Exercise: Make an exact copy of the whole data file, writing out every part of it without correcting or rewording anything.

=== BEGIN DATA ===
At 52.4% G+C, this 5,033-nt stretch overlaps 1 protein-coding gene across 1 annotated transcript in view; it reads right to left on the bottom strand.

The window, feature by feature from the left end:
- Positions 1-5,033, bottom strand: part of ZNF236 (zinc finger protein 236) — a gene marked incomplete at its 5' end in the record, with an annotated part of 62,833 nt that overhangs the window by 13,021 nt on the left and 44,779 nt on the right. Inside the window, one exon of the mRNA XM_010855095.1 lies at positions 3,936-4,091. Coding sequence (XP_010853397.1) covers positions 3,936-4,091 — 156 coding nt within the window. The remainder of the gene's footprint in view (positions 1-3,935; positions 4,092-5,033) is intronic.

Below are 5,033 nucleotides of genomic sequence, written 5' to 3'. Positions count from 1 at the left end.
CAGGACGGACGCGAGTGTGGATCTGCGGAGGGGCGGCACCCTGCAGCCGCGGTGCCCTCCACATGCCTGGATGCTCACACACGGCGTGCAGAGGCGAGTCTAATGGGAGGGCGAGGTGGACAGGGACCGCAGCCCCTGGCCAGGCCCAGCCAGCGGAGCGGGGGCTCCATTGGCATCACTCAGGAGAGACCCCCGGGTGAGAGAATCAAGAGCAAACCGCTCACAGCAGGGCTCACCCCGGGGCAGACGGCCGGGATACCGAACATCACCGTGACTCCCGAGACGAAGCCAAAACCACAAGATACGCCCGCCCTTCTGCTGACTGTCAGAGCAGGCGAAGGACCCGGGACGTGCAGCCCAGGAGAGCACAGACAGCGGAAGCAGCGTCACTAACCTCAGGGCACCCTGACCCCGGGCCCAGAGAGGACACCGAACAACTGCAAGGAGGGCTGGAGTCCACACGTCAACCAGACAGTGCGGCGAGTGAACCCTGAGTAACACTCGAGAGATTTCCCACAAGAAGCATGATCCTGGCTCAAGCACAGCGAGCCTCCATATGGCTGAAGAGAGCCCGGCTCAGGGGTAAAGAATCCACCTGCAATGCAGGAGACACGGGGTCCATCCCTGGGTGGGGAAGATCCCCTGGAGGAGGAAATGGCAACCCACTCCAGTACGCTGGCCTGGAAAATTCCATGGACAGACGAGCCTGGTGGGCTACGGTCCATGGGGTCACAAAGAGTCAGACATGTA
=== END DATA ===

At 52.4% G+C, this 5,033-nt stretch overlaps 1 protein-coding gene across 1 annotated transcript in view; it reads right to left on the bottom strand.

The window, feature by feature from the left end:
- Positions 1-5,033, bottom strand: part of ZNF236 (zinc finger protein 236) — a gene marked incomplete at its 5' end in the record, with an annotated part of 62,833 nt that overhangs the window by 13,021 nt on the left and 44,779 nt on the right. Inside the window, one exon of the mRNA XM_010855095.1 lies at positions 3,936-4,091. Coding sequence (XP_010853397.1) covers positions 3,936-4,091 — 156 coding nt within the window. The remainder of the gene's footprint in view (positions 1-3,935; positions 4,092-5,033) is intronic.

Below are 5,033 nucleotides of genomic sequence, written 5' to 3'. Positions count from 1 at the left end.
CAGGACGGACGCGAGTGTGGATCTGCGGAGGGGCGGCACCCTGCAGCCGCGGTGCCCTCCACATGCCTGGATGCTCACACACGGCGTGCAGAGGCGAGTCTAATGGGAGGGCGAGGTGGACAGGGACCGCAGCCCCTGGCCAGGCCCAGCCAGCGGAGCGGGGGCTCCATTGGCATCACTCAGGAGAGACCCCCGGGTGAGAGAATCAAGAGCAAACCGCTCACAGCAGGGCTCACCCCGGGGCAGACGGCCGGGATACCGAACATCACCGTGACTCCCGAGACGAAGCCAAAACCACAAGATACGCCCGCCCTTCTGCTGACTGTCAGAGCAGGCGAAGGACCCGGGACGTGCAGCCCAGGAGAGCACAGACAGCGGAAGCAGCGTCACTAACCTCAGGGCACCCTGACCCCGGGCCCAGAGAGGACACCGAACAACTGCAAGGAGGGCTGGAGTCCACACGTCAACCAGACAGTGCGGCGAGTGAACCCTGAGTAACACTCGAGAGATTTCCCACAAGAAGCATGATCCTGGCTCAAGCACAGCGAGCCTCCATATGGCTGAAGAGAGCCCGGCTCAGGGGTAAAGAATCCACCTGCAATGCAGGAGACACGGGGTCCATCCCTGGGTGGGGAAGATCCCCTGGAGGAGGAAATGGCAACCCACTCCAGTACGCTGGCCTGGAAAATTCCATGGACAGACGAGCCTGGTGGGCTACGGTCCATGGGGTCACAAAGAGTCAGACATGTA